ST. PAUL - Now that Minnesota United has traded away fan-favorite forward Christian Ramirez, his successor at striker will find himself under the microscope.
Angelo Rodriguez, signed to a high-priced Designated Player contract on July 10, will have to prove the Loons front office made the right move and endear himself to supporters heartsick over the Aug. 6 departure of Ramirez, the club's all-time leading scorer and top ambassador since the NASL days.
United coach Adrian Heath said trading Ramirez to Los Angeles FC in exchange for $800,000 guaranteed - and up to $1 million potentially - was predicated, in part, on Rodriguez's debut performance in a 2-1 loss to Seattle last week. Rodriguez had two shots, including a header off the post, in 69 minutes against the Sounders.
"He gave us some strength," Heath said after the game. "He had a great header; he probably feels like he should have scored. He led the (front) line well, backed in. He will give us a presence up there, which is, I think sometimes what we've needed."
Rodriguez's second opportunity is expected when the Loons (9-13-1) face the Los Angeles Galaxy (10-8-5) at 9:30 p.m. CT Saturday at the StubHub Center in Carson, Calif.
When international players arrive in Major League Soccer, they're often given time to acclimate to a new country and a different league. But with Minnesota sitting ninth in the 12-team Western Conference and only 11 games remaining, now is the time for Rodriguez, a 29-year-old Colombian, to produce.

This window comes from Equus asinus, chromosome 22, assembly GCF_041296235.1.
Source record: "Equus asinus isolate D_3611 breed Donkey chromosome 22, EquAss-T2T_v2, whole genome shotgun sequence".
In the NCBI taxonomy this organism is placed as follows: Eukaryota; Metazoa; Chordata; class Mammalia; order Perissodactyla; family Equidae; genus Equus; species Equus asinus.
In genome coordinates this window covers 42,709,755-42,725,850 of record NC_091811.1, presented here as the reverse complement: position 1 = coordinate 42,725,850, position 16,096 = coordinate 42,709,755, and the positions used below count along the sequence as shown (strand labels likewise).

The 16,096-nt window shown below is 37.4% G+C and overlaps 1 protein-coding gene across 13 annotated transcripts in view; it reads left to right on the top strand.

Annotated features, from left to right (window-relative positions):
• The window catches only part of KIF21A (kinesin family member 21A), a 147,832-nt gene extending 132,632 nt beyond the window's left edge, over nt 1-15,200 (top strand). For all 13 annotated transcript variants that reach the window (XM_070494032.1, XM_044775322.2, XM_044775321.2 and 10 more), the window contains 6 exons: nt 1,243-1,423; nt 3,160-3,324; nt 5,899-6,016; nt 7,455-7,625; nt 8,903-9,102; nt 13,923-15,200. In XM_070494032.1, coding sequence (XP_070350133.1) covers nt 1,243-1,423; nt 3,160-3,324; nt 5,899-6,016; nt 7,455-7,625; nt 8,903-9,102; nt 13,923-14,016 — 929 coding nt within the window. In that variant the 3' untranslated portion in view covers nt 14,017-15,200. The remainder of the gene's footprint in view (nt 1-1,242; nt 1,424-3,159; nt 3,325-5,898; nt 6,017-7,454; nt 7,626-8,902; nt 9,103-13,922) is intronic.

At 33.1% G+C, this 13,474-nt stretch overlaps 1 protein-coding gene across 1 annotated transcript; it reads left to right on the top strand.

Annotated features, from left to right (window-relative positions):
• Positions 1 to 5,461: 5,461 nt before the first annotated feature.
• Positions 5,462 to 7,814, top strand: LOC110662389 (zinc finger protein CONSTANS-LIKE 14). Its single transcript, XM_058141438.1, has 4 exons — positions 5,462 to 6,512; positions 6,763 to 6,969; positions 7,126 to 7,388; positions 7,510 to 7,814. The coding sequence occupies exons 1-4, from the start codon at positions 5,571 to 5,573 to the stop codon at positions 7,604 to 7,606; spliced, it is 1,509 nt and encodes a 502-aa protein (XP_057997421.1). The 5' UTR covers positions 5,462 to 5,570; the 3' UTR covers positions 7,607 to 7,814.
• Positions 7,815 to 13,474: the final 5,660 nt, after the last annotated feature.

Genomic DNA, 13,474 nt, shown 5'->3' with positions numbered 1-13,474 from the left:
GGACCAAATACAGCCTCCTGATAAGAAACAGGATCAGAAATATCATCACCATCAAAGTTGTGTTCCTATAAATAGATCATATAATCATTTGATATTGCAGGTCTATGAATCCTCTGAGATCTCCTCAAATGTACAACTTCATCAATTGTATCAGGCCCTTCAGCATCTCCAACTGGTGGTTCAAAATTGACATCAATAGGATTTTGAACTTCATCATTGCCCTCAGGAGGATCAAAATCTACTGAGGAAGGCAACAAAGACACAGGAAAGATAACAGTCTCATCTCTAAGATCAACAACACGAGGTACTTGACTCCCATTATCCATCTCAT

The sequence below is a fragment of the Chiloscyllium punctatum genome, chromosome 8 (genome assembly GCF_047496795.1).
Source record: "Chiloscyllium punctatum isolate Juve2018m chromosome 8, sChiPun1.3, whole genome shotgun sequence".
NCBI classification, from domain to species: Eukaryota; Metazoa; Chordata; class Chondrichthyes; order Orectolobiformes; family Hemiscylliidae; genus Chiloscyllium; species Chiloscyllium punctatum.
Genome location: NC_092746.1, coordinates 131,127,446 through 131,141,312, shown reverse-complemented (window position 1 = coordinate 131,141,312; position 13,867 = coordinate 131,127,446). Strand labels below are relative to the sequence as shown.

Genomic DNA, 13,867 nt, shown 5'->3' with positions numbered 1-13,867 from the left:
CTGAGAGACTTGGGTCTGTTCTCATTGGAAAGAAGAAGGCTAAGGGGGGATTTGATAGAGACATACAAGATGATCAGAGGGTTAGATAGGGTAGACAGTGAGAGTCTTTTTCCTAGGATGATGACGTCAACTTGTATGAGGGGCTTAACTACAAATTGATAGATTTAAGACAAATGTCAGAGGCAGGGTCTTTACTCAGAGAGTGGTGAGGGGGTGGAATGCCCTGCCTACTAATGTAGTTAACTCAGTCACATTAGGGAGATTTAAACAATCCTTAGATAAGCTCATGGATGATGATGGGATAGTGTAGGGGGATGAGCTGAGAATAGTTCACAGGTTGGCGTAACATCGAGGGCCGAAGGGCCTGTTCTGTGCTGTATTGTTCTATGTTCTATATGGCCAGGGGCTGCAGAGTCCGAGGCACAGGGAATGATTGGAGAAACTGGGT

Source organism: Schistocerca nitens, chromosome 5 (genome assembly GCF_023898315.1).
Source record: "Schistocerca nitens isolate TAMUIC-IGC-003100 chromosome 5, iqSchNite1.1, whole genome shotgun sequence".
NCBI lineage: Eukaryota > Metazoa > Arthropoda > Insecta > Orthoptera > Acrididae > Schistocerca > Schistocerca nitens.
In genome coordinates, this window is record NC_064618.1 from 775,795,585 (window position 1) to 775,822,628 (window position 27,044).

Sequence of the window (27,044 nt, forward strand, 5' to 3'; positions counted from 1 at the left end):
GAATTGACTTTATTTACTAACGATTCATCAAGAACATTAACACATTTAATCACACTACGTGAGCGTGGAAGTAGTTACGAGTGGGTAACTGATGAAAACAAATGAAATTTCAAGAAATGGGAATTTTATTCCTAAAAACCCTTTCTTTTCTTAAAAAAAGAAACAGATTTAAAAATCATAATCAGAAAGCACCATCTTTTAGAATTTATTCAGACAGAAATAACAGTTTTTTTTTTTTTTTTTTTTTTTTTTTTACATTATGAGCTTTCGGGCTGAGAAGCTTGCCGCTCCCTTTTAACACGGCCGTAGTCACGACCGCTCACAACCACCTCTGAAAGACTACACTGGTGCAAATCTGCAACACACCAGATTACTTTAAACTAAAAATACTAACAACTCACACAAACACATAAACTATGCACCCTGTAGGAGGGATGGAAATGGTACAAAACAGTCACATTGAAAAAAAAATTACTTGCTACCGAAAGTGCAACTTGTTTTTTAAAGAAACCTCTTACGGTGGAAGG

When the Loons acquired Rodriguez last month, Ramirez was mired in a season-long drought - the worst of a Minnesota career that started in 2014. He was averaging a goal per 269 minutes before Rodriguez's signing, but it shot up to one per 102 minutes from then until he was traded. He watched the Seattle game from the bench.
But Ramirez had a team-high 14 goals in the club's first MLS season last year; Rodriguez has one double-digit scoring season in Colombia.
From the start of 2017 to last Saturday, Minnesota scored 1.5 goals per 90 minutes with Ramirez on the field and 1.0 when he's off, according to MLS commentator Ben Baer. They average 1.2 points per game when he starts and 0.8 when he's on the bench.
One key for Rodriguez's production will be his partnership with Loons' attacker Darwin Quintero, Minnesota's first Designated Player.
"We tried to have an understanding between each other," Rodriguez said Saturday in Spanish through a translator. "We had a couple of good plays. I think we're getting to know each other, and well, that was the first game."
Saturday's game is the first of five straight road matches for the Loons, the worst road team in MLS. To improve on their 1-9 road record, they will likely need to contain Los Angeles forward Zlatan Ibrahimovic.
Since Ibrahimovic, 36, arrived from Manchester United in March, he has scored 15 goals (including five game-winners) in 17 games.
Defender Brent Kallman said the Loons need to be "hyper-aware" of the 6-foot-5 Swede and might need to foul him early to try to disrupt rhythm.
"He is so good at finishing that you really have to close him down anywhere inside or outside the 18(-yard) box," Kallman said. "You can't really allow him to get a clean shot off because he will really hurt you. Then you got the threat of he's huge, and he's really good in the air."